Questioning the value of bonus plans

The dodo bird. The dodo bird.

Are employee bonus plans about to go the way of the dodo bird?

Maybe they should.

A Towers Watson study turned up evidence that employers may not be getting even partial value from these plans, and, perhaps worse, that employees don’t really value them anyway.

T-W’s Talent Management and Rewards Pulse Survey of 121 corporations was designed in part to determine whether employers were able to fully fund their incentive plans. Only twice since 2005 had this been the case, and 2013 will be yet another year of unfulfilled funding promise, the study found.

“Companies’ average projected bonus funding for current-year performance is 87 percent of target,” the study reported. “That is the same as last year’s target level and below 2011’s 95-percent target level.”

But more insightful were the responses about who is receiving bonuses from annual pools, and what the folks who get the extra dough think of the concept.

T-W says 24 percent of respondents agreed that they will award some incentive payout to employees even if they fail to meet performance expectations. Almost 20 percent admitted they don’t set differences in target payouts based on employee performance.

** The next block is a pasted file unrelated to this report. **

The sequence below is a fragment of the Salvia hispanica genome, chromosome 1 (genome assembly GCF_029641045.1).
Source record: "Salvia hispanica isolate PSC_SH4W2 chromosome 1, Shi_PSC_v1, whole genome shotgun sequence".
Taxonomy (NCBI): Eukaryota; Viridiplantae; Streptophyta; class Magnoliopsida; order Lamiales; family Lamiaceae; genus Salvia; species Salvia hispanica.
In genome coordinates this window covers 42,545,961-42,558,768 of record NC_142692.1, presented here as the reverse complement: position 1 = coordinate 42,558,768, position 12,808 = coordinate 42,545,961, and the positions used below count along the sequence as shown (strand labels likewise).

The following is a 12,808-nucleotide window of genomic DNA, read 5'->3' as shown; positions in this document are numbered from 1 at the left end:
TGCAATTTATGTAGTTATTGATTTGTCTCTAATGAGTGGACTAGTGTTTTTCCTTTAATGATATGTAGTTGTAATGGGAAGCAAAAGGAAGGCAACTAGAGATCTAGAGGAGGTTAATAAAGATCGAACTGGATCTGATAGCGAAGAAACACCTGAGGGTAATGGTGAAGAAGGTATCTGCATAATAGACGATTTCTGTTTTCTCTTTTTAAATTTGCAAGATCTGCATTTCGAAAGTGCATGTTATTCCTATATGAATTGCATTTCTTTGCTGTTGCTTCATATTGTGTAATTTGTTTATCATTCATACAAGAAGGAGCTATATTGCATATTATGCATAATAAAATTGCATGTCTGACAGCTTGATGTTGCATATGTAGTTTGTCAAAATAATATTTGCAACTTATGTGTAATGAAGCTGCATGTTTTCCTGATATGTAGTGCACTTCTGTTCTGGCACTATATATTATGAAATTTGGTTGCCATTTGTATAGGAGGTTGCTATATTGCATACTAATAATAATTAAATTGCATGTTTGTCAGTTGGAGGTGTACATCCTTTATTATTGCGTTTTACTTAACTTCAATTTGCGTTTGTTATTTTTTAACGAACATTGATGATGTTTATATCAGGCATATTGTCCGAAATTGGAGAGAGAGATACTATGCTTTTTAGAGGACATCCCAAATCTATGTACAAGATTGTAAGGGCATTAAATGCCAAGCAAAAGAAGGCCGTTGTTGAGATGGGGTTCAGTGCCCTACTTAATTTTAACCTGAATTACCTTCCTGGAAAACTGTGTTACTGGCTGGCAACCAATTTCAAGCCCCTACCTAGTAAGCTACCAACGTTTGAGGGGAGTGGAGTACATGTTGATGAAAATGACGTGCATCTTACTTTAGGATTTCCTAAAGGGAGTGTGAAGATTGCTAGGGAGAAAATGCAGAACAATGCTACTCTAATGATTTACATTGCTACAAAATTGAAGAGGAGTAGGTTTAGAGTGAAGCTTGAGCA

On the bonus-receiving end, many employees no longer view these bonuses tied to company and individual performance as a huge perk.

“In fact,” the survey concluded, “fewer than half of the employees who participated in (a prior TW study) agreed that there is a clear link between their job performance and their pay, or that high-performing employees in their organization are rewarded for their performance.

Laura Sejen, Global Rewards leader at Towers Watson, suspects that at many companies these bonus plans have outlived their usefulness.

“It appears that some organizations are simply paying for status quo, treating their annual incentive plans as an entitlement program rather than one that should reward employees for their performance and contribution to their organizations,” Sejen said. “Add to that the fact that some employers are not distinguishing enough in payments made to top and average performers.”

The bottom line?

“Companies may need to take a hard look at the design and delivery of their incentive programs to ensure they are meeting their objectives within the total rewards portfolio,” she said.

 

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